Medicare Physician Compensation Public Policy


Would Congressman Ryan’s proposal solve this problem?

Medicare Part B pays outpatient physicians according to the billed Current Procedural Terminology (CPT) codes, which differ in procedure and intensity….Using nationally representative data from the 2001 to 2003 Medicare Current Beneficiary Survey, this paper…finds strong evidence that these fee differentials influence physician’s coding choice for billing purposes across a variety of specialties. For general office visits, Medicare outlays attributable to upcoding may sum to as much as 15% of total expenditures for such visits.

Likely no. For physicians paid by private insurers, they would still have an incentive to upcode. It is possible that private insurers may be better at policing upcoding, but their extra vigilience may also cause physicians to hesitate from providing necessary services since they fear they’ll be targeted for upcoding. On the other hand, for integrated managed care organizations like Kaiser Permanente, they have the opposite incentive. These providers are rewarded for reducing cost and thus insurers may claim to have providers services they did not in fact perform.

Although privatizing Medicare and/or Medicaid could solve some problems, upcoding is not likely to be one of them.

1 Comment

  1. The brief paragraph cited here on Upcoding does not even hint at the enormous importance of this phenomenon.

    Medicare has been cutting or at least freezing its fees for over a decade on many aspects of Part A and Part B — and yet spending per-patient increases relentlessly.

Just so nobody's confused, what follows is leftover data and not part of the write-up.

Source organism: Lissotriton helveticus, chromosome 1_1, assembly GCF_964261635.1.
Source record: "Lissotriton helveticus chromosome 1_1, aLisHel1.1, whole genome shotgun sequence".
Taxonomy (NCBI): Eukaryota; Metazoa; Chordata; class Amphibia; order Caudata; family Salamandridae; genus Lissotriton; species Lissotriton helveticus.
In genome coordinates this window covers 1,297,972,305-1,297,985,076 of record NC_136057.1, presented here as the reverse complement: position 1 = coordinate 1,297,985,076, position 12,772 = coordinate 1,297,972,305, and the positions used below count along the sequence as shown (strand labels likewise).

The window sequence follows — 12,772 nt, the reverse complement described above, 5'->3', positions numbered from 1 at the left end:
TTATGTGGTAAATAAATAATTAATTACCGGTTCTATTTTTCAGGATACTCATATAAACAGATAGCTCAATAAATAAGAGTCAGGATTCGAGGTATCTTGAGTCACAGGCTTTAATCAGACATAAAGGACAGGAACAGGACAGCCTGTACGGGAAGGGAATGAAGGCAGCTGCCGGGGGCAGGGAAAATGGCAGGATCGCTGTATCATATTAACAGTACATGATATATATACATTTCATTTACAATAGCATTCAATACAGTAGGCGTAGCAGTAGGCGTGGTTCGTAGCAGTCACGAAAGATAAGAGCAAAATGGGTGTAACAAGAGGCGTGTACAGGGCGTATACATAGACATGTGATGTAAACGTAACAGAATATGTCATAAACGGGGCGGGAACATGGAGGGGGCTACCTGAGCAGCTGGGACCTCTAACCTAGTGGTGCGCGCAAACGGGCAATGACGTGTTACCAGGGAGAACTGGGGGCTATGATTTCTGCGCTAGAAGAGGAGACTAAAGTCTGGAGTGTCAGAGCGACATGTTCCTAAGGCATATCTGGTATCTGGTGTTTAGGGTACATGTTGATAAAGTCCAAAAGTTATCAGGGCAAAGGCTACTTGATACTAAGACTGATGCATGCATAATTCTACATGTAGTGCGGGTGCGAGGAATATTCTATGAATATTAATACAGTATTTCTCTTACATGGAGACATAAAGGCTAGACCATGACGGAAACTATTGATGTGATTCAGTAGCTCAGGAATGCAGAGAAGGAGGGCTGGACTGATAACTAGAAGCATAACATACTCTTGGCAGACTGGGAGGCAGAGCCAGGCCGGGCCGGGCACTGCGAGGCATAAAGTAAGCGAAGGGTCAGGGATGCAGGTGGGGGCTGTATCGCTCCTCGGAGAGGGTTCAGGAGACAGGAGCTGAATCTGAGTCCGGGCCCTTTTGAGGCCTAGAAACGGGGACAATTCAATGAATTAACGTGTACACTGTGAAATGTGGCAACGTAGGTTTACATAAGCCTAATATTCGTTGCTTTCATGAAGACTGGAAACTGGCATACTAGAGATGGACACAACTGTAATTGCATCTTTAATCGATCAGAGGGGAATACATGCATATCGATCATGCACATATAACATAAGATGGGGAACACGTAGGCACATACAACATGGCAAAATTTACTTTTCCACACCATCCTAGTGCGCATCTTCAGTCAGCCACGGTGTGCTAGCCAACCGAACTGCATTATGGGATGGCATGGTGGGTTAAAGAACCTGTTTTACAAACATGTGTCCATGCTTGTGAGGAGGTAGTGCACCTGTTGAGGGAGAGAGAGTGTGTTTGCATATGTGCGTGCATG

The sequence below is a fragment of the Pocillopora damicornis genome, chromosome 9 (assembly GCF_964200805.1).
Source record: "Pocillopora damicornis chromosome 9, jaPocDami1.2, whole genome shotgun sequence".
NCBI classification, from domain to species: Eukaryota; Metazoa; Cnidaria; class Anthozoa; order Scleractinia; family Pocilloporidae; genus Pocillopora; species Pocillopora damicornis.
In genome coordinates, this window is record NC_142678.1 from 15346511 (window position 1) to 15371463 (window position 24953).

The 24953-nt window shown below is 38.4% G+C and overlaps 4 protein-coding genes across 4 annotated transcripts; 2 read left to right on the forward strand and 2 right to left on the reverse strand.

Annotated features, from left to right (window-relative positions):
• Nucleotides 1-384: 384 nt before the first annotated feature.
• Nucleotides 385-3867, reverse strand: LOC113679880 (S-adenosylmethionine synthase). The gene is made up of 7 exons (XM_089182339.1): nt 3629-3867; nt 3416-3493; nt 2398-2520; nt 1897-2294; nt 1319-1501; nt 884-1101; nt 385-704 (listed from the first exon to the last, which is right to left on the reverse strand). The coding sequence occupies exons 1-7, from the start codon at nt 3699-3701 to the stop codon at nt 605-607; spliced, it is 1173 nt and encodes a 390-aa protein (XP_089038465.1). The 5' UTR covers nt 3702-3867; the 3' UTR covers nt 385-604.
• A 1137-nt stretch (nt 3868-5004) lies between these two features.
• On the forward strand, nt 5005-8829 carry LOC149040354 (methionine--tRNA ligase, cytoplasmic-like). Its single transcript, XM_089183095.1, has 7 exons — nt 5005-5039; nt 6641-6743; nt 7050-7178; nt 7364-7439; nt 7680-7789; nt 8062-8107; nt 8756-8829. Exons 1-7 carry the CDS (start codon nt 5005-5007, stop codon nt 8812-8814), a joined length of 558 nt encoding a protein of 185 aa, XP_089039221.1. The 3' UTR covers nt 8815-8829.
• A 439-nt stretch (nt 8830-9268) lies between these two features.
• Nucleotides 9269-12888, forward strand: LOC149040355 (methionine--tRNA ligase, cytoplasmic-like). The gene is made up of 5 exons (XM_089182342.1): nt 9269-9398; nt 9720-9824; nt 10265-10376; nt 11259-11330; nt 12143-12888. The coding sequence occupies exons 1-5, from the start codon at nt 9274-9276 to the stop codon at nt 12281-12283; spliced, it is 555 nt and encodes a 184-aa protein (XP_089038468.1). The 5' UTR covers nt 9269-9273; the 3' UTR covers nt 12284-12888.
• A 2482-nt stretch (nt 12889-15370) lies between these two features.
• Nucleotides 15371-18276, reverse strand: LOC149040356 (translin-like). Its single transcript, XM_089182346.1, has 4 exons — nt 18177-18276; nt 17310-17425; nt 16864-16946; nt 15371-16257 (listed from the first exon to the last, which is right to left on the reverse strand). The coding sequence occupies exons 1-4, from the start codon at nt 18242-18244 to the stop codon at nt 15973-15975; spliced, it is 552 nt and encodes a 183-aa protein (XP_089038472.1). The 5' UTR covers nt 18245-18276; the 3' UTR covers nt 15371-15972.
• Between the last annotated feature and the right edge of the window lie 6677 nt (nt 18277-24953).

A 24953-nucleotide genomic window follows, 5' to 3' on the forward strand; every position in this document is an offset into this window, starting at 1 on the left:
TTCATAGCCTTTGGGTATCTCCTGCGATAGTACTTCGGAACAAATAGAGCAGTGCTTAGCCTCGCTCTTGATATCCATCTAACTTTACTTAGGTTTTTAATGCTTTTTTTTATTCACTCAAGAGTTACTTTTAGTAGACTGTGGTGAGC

As a fee for service plan, Medicare is crippled with an open-ended, self-reporting, highly graduated fee schedule. A complex-coded office visit generates over twice the revenue versus a simply-coded visit. A complex heart surgery generates about seven times the hospital revenue as a simply-coded pneumonia episode. An entire consulting industry shows hospitals and clinics how to make money off Medicare through upcoding.

    George Halvorson described this beautifully way back in 1996 in his book Strong Medicine. Joseph White has also discussed this in detail.

    The solution is an utterly flat fee schedule, with ratcheting to control utilization. For example, Hospitals would be paid a flat per diem per day of care, whether they did eight blood tests, an EKG, an MRI, or just had the patient rest all day.

    Days of care above a maximum would be paid out at 10% of the fee schedule, to prevent the warehousing of patients for revenue purposes.

    Germany did this for a number of years. The Japanese frankly admit that the secret of medical cost control consists of ‘mole-bashing.’

    Bob Hertz
    Director, The Health Care Crusade

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